Experience Prototypes

A prototype take an abstract idea, policy or plan and making it real enough for citizens and stakeholders to engage to it and provide reactions. Typically, prototypes use the simplest means possible to achieve the effect.

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“If I had asked people what they wanted, they would have said faster horses.”

When discussing the possible merits of new ideas we need to take into account that people will imagine very different possibilities. Experience prototypes serve as a way of bringing to life an idea that may be hard to imagine otherwise. Without such prototypes, people may be stuck in old thought patterns or misunderstandings.


San Francisco’s annual Sunday Streets event helps residents experience a city that is car-free and was almost unimaginable to most.

Closing streets and leveraging partnerships with community organizations the city is able to engage citizens in seeing the value for what has become a main city policy goal – the banning of all private cars.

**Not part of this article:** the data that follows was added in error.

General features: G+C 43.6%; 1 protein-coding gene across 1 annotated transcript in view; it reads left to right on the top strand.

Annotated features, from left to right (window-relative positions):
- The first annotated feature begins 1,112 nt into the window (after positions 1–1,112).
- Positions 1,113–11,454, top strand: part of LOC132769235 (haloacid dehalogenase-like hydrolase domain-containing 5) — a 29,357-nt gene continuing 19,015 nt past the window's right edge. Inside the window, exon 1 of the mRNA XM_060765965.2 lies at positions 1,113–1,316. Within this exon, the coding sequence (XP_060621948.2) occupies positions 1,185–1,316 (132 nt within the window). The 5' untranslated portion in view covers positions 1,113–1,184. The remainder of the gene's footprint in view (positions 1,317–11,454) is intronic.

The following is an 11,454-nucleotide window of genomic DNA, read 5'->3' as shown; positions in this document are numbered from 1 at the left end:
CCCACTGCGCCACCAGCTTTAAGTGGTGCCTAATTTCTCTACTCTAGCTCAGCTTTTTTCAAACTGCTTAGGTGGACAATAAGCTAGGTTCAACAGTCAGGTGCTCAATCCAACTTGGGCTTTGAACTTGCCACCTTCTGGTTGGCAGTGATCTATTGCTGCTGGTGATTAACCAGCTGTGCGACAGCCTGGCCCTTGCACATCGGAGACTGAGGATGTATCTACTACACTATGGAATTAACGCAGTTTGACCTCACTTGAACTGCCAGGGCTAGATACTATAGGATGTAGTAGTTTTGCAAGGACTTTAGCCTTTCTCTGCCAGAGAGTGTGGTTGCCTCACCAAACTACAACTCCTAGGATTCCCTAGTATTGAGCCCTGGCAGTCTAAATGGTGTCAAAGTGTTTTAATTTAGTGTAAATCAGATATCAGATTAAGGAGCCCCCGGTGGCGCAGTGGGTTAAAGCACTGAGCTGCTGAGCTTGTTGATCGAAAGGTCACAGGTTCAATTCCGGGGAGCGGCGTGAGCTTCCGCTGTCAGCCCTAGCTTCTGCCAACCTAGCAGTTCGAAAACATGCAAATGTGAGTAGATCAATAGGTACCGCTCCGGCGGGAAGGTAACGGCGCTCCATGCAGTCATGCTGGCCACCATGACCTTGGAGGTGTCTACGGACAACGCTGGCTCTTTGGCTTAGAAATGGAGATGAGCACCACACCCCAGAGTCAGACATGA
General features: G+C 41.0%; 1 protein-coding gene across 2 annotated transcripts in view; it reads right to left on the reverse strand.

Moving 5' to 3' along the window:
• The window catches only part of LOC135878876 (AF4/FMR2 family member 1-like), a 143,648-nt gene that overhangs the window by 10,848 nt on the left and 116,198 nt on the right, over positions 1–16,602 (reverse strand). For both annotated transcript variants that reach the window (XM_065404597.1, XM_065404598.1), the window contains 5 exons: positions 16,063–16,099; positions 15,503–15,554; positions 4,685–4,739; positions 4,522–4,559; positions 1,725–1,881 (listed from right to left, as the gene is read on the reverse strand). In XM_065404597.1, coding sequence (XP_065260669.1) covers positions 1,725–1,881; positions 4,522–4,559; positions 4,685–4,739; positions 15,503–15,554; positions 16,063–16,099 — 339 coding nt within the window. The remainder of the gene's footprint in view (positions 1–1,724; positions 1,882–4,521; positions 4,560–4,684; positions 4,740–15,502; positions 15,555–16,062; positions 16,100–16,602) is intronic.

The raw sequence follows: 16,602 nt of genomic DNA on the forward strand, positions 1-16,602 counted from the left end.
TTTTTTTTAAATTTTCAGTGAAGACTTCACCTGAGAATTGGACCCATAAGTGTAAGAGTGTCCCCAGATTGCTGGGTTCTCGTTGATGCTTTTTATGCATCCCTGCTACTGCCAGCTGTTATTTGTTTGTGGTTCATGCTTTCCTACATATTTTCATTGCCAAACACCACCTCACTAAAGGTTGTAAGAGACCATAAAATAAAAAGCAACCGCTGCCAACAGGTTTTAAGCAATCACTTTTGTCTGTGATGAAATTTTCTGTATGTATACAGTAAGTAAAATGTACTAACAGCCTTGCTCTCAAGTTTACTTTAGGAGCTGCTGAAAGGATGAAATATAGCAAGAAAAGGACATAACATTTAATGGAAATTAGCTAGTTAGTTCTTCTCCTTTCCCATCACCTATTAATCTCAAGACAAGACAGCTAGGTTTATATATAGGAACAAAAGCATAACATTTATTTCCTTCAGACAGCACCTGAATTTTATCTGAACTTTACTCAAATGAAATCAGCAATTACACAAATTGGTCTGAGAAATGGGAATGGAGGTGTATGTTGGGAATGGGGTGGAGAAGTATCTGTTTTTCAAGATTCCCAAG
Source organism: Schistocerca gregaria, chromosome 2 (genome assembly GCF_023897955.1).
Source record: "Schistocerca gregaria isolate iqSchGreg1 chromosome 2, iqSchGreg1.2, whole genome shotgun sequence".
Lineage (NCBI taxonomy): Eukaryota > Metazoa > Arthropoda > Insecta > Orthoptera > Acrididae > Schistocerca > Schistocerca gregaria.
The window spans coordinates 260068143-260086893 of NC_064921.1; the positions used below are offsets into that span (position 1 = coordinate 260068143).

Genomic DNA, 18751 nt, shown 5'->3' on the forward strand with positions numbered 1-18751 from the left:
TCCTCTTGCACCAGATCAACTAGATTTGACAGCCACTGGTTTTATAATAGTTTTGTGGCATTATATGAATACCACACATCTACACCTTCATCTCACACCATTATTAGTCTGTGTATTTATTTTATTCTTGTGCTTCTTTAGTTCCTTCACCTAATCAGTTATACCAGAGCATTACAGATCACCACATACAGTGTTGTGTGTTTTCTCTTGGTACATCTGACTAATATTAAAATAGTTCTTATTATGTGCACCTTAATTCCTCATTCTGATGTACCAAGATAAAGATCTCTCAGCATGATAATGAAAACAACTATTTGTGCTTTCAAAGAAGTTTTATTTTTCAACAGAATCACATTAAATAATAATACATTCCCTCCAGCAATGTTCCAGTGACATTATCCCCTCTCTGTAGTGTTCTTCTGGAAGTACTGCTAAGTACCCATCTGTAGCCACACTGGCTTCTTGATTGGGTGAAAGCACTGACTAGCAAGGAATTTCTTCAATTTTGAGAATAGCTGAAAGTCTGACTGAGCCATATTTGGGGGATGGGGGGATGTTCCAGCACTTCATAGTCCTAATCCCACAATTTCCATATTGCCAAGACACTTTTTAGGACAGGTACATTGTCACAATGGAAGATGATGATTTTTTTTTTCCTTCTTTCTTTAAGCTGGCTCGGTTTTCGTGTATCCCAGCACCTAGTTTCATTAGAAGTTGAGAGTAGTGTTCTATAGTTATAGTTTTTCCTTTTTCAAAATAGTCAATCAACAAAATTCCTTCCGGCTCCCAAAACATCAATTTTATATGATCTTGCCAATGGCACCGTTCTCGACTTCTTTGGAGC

The program also helped public health and sustainability advocates come together around a shared program which today also serves as a showcase for small business through food festivals and other community events.

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The essence of what you want to test

Extract the essence of what you want to test and think about creative ways of making it real. Adding complexity may not just lead to a costly prototype, but also confusing learning.

Your guiding question is just a start

Even if you have done the prototype to explore a specific question, stay alert to other things you may learn from the process that could lead to new insights.

Frugal approach

Keep things simple, keep them cheap. Avoid elaborate prototypes if you can and favor simple versions that can easily be changed, thrown out or remade in variations.

Mind your confirmation bias

Make yourself aware by listing biases you and your team bring to this process. For example, most people prefer a success so that they can move on, instead of iterating (more work).

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